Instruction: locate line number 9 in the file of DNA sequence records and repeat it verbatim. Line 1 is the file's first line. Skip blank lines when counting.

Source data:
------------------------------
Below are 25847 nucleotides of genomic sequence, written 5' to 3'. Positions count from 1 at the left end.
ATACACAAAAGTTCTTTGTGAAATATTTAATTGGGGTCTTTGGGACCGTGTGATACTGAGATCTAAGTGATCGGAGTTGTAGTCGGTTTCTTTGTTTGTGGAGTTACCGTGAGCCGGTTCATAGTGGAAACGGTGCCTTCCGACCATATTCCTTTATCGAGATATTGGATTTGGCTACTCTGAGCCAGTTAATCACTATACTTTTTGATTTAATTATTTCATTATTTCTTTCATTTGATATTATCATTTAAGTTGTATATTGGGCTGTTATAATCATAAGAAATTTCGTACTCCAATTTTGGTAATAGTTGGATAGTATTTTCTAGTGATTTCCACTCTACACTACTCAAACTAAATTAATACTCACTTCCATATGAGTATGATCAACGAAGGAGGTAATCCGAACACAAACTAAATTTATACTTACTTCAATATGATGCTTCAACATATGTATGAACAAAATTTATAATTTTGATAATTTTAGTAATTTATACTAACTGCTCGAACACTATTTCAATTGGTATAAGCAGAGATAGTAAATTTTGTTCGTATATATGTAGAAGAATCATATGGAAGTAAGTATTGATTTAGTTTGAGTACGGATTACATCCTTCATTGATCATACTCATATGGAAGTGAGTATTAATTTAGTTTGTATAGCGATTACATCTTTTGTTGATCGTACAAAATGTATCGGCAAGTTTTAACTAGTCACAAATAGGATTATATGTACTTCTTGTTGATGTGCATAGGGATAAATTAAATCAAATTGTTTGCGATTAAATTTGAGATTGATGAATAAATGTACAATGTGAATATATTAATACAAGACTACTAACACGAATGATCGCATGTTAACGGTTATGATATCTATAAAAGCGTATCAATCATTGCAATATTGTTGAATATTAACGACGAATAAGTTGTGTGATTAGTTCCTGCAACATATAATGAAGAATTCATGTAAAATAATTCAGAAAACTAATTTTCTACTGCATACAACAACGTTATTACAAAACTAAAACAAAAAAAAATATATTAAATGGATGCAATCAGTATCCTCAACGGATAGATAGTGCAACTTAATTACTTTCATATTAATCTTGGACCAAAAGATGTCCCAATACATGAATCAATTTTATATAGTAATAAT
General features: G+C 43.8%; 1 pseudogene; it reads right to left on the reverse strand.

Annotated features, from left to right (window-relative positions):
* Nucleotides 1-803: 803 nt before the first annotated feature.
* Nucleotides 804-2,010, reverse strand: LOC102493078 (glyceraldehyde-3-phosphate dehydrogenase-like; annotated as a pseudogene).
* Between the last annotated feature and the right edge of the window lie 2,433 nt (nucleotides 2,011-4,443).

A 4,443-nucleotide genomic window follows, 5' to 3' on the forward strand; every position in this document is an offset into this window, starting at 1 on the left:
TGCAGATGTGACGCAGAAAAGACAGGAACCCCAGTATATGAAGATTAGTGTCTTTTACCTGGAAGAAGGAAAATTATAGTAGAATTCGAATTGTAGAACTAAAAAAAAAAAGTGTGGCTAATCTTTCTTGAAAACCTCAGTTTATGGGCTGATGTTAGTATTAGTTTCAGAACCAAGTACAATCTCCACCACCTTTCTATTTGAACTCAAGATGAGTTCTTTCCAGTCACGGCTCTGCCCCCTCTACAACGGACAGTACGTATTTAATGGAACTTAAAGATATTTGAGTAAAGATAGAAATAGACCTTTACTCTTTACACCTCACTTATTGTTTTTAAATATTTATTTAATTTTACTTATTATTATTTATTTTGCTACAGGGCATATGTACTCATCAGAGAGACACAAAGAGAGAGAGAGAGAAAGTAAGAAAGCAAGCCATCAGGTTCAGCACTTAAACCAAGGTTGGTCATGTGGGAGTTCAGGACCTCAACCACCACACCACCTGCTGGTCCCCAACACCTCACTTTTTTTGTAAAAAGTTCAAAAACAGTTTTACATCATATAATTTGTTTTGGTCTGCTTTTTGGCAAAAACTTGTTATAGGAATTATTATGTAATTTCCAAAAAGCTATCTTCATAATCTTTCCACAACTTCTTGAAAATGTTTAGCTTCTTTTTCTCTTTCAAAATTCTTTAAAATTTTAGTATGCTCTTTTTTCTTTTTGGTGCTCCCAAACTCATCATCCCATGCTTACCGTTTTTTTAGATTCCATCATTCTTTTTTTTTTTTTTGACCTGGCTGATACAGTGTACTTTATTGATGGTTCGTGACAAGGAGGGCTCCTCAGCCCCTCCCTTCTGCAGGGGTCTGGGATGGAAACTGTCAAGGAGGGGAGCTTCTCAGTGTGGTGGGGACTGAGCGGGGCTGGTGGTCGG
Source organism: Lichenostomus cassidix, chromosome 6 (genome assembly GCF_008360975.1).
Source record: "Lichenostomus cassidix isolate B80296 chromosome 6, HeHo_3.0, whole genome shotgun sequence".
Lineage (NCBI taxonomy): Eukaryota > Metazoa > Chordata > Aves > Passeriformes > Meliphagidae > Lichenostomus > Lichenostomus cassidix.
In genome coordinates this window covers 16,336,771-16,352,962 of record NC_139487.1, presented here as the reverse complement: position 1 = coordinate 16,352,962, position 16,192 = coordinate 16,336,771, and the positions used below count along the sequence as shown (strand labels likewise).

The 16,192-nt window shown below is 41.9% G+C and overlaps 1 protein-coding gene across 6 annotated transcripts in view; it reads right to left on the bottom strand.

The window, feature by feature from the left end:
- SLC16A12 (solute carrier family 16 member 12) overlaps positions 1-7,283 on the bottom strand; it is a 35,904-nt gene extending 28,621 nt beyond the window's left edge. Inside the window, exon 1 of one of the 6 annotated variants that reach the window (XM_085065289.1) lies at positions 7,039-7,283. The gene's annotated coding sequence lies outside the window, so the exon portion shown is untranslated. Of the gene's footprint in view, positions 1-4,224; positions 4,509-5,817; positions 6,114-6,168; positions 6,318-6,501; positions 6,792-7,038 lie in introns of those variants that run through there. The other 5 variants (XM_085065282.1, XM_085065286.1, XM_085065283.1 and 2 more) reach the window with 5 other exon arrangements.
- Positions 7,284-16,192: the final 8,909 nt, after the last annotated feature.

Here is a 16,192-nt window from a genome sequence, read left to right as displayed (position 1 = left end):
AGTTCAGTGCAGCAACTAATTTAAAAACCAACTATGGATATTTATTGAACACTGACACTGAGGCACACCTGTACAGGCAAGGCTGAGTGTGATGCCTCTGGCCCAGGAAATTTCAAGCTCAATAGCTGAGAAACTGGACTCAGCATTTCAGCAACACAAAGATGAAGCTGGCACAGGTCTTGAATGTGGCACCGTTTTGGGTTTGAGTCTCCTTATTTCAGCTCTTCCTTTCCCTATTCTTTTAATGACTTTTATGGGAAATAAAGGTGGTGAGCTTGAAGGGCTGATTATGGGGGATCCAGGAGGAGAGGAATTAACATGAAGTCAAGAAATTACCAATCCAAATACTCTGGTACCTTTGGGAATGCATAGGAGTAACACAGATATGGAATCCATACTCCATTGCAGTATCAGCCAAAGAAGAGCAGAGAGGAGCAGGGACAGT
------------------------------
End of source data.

TGCAGATGTGACGCAGAAAAGACAGGAACCCCAGTATATGAAGATTAGTGTCTTTTACCTGGAAGAAGGAAAATTATAGTAGAATTCGAATTGTAGAACTAAAAAAAAAAAGTGTGGCTAATCTTTCTTGAAAACCTCAGTTTATGGGCTGATGTTAGTATTAGTTTCAGAACCAAGTACAATCTCCACCACCTTTCTATTTGAACTCAAGATGAGTTCTTTCCAGTCACGGCTCTGCCCCCTCTACAACGGACAGTACGTATTTAATGGAACTTAAAGATATTTGAGTAAAGATAGAAATAGACCTTTACTCTTTACACCTCACTTATTGTTTTTAAATATTTATTTAATTTTACTTATTATTATTTATTTTGCTACAGGGCATATGTACTCATCAGAGAGACACAAAGAGAGAGAGAGAGAAAGTAAGAAAGCAAGCCATCAGGTTCAGCACTTAAACCAAGGTTGGTCATGTGGGAGTTCAGGACCTCAACCACCACACCACCTGCTGGTCCCCAACACCTCACTTTTTTTGTAAAAAGTTCAAAAACAGTTTTACATCATATAATTTGTTTTGGTCTGCTTTTTGGCAAAAACTTGTTATAGGAATTATTATGTAATTTCCAAAAAGCTATCTTCATAATCTTTCCACAACTTCTTGAAAATGTTTAGCTTCTTTTTCTCTTTCAAAATTCTTTAAAATTTTAGTATGCTCTTTTTTCTTTTTGGTGCTCCCAAACTCATCATCCCATGCTTACCGTTTTTTTAGATTCCATCATTCTTTTTTTTTTTTTTGACCTGGCTGATACAGTGTACTTTATTGATGGTTCGTGACAAGGAGGGCTCCTCAGCCCCTCCCTTCTGCAGGGGTCTGGGATGGAAACTGTCAAGGAGGGGAGCTTCTCAGTGTGGTGGGGACTGAGCGGGGCTGGTGGTCGG